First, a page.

If you upgrade to the Deluxe Edition, the r180 Pro comes with several other accessories to bolster your configuration options: Extra removable straps, a padded insert for organizing camera gear in the upper compartment, a removable top pocket, and a tripod suspension kit. I found the extra straps critical for configuring a solid ski carry, and the top pocket is very useful for expanding the volume enough for overnight use. The padded organization insert is a perfect way to take all your lenses along, but leaves little space for other gear, so it works best when photography is the main activity. For day hiking photography missions, this insert keeps you well organized and keeps the belt pack from being over-packed with lenses, but I found myself leaving it behind when backpacking or ski mountaineering. The tripod suspension kit is designed to carry a tripod extended and hands free, keeping it ready for use without taking the pack off. Because it’s a bit unwieldy even in its hands-free configuration, I’ll probably stick to carrying the tripod fast to the pack except for those trips where I’m focusing on landscape and night photography more than anything else.
On top of picking and choosing between features to utilize or leave behind, I made a few small mods. By adding just one attachment strap (available in the Deluxe Edition or separately) I was able to configure a solid A-frame style ski carry. While the frame isn’t designed for extremely heavy loads, it got the job done for a three-mile trail approach to the summer snow line on Mt. Baker. My only true gripe about the ski carry is that the belt pack cannot be rotated with skis in an A-frame setup. While I prefer an A-frame carry, it is easy to configure a diagonal carry as an alternative that leaves the belt pack accessible. To dial in the ice axe carry, I added an elastic loop with a cord-lock to secure the axe shaft to the back of the pack. The two traditional axe loops are simple and functional. I would add a second loop and cord lock to carry two tools. Finally, I was able to save a little weight (just under 2 ounces) by eliminating extraneous straps. The waist belt, shoulder straps, load lifters, and back panel strap (used in ski carry) were all long enough to warrant a little trimming. Overall I was incredibly pleased with the customizability of the pack, which meant less scissors and more flexibility to change my mind about a feature in the future.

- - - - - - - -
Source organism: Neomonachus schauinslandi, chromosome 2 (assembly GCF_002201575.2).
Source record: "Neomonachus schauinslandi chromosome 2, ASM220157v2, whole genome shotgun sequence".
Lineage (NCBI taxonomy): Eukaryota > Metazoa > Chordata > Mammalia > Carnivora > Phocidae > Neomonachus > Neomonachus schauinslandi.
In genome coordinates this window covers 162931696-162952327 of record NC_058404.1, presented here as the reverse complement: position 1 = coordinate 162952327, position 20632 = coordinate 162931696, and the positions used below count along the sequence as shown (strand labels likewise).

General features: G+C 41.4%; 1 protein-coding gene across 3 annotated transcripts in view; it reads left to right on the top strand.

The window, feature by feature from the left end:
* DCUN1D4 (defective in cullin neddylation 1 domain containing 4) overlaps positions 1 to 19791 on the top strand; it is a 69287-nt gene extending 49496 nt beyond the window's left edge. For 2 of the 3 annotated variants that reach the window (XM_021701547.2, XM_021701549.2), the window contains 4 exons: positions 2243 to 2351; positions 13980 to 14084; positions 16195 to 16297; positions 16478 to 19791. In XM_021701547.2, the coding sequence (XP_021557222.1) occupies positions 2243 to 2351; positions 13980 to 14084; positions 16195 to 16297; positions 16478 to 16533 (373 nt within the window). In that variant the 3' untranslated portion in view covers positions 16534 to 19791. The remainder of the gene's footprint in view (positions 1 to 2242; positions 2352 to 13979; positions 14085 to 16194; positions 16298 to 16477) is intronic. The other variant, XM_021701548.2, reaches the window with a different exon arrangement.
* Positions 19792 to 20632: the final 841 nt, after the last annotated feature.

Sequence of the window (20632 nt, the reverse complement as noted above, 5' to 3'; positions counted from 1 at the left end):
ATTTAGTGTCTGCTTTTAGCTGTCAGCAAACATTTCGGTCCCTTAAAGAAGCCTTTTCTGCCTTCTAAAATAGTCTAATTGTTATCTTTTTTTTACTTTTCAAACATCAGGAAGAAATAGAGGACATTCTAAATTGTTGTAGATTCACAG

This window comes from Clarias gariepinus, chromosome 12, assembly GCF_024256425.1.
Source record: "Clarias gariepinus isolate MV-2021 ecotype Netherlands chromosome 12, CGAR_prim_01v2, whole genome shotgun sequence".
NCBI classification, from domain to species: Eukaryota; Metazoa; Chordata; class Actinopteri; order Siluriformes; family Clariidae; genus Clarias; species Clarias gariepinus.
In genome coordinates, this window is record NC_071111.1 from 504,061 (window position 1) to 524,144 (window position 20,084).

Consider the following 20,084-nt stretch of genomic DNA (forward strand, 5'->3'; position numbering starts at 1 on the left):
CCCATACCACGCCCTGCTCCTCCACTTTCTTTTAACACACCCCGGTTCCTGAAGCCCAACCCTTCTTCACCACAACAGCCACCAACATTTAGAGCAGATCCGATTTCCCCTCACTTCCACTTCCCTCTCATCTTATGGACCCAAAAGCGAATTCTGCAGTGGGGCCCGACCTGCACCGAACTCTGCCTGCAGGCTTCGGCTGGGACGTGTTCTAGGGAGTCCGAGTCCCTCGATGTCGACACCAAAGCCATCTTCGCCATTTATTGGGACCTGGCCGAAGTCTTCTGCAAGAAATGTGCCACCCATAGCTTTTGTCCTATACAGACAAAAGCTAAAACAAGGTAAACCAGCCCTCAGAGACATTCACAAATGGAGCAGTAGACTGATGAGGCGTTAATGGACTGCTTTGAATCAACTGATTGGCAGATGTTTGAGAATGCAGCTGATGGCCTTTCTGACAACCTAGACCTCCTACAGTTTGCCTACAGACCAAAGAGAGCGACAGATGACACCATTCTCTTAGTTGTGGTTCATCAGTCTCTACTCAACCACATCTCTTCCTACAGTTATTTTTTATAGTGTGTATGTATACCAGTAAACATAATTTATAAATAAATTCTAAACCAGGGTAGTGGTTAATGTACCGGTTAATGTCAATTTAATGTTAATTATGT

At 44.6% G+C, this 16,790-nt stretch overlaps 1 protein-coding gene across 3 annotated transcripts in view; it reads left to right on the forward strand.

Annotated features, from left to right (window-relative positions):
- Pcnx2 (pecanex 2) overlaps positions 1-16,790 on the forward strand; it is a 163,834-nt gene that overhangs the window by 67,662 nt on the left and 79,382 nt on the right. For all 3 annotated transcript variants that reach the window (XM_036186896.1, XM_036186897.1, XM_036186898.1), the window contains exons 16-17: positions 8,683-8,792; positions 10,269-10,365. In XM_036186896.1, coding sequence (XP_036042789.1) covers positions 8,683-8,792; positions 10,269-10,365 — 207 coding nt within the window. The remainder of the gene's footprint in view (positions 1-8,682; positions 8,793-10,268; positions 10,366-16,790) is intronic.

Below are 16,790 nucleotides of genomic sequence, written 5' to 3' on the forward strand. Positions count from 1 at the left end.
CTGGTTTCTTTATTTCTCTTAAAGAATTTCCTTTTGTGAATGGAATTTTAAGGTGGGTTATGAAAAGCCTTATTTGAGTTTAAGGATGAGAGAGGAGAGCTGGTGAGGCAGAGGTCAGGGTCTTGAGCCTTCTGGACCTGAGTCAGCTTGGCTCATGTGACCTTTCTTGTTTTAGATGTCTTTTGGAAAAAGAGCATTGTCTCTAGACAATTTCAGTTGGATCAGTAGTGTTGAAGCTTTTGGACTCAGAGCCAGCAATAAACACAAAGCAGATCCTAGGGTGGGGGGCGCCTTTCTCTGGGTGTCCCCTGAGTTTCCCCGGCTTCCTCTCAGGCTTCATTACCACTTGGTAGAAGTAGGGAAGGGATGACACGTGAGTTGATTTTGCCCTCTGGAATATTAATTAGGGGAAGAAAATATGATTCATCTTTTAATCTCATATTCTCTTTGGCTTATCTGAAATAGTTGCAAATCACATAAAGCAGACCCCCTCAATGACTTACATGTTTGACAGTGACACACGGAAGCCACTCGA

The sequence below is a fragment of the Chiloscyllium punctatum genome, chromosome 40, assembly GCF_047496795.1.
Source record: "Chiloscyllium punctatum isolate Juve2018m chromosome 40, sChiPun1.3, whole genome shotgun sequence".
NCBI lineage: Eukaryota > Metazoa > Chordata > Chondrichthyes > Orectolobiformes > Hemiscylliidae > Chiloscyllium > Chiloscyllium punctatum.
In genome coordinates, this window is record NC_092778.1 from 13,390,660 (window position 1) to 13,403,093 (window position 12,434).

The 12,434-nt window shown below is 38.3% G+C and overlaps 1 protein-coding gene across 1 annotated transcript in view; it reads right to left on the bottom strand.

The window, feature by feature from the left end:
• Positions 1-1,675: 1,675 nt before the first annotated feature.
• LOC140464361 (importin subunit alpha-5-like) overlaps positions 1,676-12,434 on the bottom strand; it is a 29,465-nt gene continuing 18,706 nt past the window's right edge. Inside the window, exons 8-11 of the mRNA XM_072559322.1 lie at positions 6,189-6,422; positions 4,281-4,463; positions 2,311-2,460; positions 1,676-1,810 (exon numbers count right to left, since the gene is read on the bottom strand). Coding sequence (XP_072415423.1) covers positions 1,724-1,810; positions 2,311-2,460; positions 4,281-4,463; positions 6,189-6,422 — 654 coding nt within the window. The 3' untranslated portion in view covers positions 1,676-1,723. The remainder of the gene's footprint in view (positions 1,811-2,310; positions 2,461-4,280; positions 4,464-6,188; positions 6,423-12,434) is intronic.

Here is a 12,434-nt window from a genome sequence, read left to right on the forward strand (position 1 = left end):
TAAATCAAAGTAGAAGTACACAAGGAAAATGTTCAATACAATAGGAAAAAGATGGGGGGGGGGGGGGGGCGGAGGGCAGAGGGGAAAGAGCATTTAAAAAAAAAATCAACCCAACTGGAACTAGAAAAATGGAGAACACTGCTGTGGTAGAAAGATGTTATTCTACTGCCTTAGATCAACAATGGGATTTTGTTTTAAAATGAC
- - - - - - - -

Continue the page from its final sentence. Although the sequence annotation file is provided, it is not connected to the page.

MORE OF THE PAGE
As I have it configured in this review, the MindShift Rotation 180 Professional weighs in at 5.1 lb (2.3 kg). While it may not be the lightest ski mountaineering pack in the world, keep in mind the weight savings of ditching your alternative. My holster case and chest harness weigh 18.5oz empty.
The MindShift Rotation 180 Professional is one of most effective solutions on the market for backcountry photographers. It is easily customizable to get the job done whether it is ski mountaineering, backpacking, day hiking, or ski touring. The rotating belt pack is pure genius and (if you can’t tell) I’m ecstatic about ditching my camera case chest harness!
Dimensions and specs:
Pack Exterior: 13.5″ W x 22.5″ H x 10.5″ D (57 x 27 x 34 cm)
Upper Compartment Interior: 12″ W x 14″ H x 8″ D (30.5 x 35.5 x 20.3 cm)
Belt Pack Exterior: 13″ W x 7″ H x 7.5″ D (33 x 17.8 x 19 cm)
Belt Pack Interior: 12.5″ W x 7″ H x 7″ D (31.7 x 17.8 x 17.8 cm)
Backpack Volume: 1807 cubic inches (29.63 liters)
Beltpack Volume: 480 cubic inches (7.87 liters)
Total Volume: 2287 cubic inches (37.5 liters) (without accessories)
Beltpack Weight: 1.8 lbs (0.8 kg)
Extra Lid Weight: 4.8 oz (with straps)
Total Weight (as advertised): 5.3 lbs (2.5 kg)
Total Weight (configured as described in this review): 5.1 lb (2.3 kg)
(WildSnow.com guest blogger Zachary Winters is an avid coffee drinker, splitboarder, photographer, and rock climber who calls the North Cascades home. Living in the small town of Mazama, Washington, you could encounter him on the trail working as a Wilderness Ranger in the summer months, and the rest of the year he is chasing good snow, working on his photography, and looking for wolverines. Check out more of his outstanding photos here.)
Beyond our regular guest bloggers who have their own profiles, some of our one-timers end up being categorized under this generic profile. Once they do a few posts, we build a category. In any case, we sure appreciate ALL the WildSnow guest bloggers!